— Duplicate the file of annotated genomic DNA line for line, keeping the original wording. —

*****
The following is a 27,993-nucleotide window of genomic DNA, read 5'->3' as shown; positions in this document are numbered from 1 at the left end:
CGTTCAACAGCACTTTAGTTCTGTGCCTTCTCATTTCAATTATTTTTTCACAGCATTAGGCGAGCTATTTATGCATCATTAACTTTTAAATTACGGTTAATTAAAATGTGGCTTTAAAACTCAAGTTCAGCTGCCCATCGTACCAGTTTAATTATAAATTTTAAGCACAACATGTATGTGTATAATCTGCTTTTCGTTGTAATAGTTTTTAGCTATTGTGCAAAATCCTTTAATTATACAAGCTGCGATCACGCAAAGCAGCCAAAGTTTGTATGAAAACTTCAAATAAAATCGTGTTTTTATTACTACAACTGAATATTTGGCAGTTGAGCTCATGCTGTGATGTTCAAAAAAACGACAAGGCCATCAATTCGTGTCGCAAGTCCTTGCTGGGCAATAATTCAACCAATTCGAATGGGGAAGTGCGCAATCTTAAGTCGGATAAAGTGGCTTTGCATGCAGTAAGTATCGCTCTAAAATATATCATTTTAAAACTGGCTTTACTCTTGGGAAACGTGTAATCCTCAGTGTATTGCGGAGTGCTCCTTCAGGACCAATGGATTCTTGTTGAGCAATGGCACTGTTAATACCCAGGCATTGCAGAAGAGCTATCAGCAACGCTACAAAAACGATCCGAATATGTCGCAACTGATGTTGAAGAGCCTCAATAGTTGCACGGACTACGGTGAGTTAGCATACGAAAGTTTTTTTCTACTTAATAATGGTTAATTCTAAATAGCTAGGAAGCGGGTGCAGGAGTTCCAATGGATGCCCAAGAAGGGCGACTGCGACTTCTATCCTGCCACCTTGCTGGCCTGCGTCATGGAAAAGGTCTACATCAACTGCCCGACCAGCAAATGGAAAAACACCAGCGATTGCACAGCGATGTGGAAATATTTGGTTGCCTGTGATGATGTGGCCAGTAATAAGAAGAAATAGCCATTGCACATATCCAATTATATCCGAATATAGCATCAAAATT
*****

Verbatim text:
The following is a 27,993-nucleotide window of genomic DNA, read 5'->3' as shown; positions in this document are numbered from 1 at the left end:
CGTTCAACAGCACTTTAGTTCTGTGCCTTCTCATTTCAATTATTTTTTCACAGCATTAGGCGAGCTATTTATGCATCATTAACTTTTAAATTACGGTTAATTAAAATGTGGCTTTAAAACTCAAGTTCAGCTGCCCATCGTACCAGTTTAATTATAAATTTTAAGCACAACATGTATGTGTATAATCTGCTTTTCGTTGTAATAGTTTTTAGCTATTGTGCAAAATCCTTTAATTATACAAGCTGCGATCACGCAAAGCAGCCAAAGTTTGTATGAAAACTTCAAATAAAATCGTGTTTTTATTACTACAACTGAATATTTGGCAGTTGAGCTCATGCTGTGATGTTCAAAAAAACGACAAGGCCATCAATTCGTGTCGCAAGTCCTTGCTGGGCAATAATTCAACCAATTCGAATGGGGAAGTGCGCAATCTTAAGTCGGATAAAGTGGCTTTGCATGCAGTAAGTATCGCTCTAAAATATATCATTTTAAAACTGGCTTTACTCTTGGGAAACGTGTAATCCTCAGTGTATTGCGGAGTGCTCCTTCAGGACCAATGGATTCTTGTTGAGCAATGGCACTGTTAATACCCAGGCATTGCAGAAGAGCTATCAGCAACGCTACAAAAACGATCCGAATATGTCGCAACTGATGTTGAAGAGCCTCAATAGTTGCACGGACTACGGTGAGTTAGCATACGAAAGTTTTTTTCTACTTAATAATGGTTAATTCTAAATAGCTAGGAAGCGGGTGCAGGAGTTCCAATGGATGCCCAAGAAGGGCGACTGCGACTTCTATCCTGCCACCTTGCTGGCCTGCGTCATGGAAAAGGTCTACATCAACTGCCCGACCAGCAAATGGAAAAACACCAGCGATTGCACAGCGATGTGGAAATATTTGGTTGCCTGTGATGATGTGGCCAGTAATAAGAAGAAATAGCCATTGCACATATCCAATTATATCCGAATATAGCATCAAAATT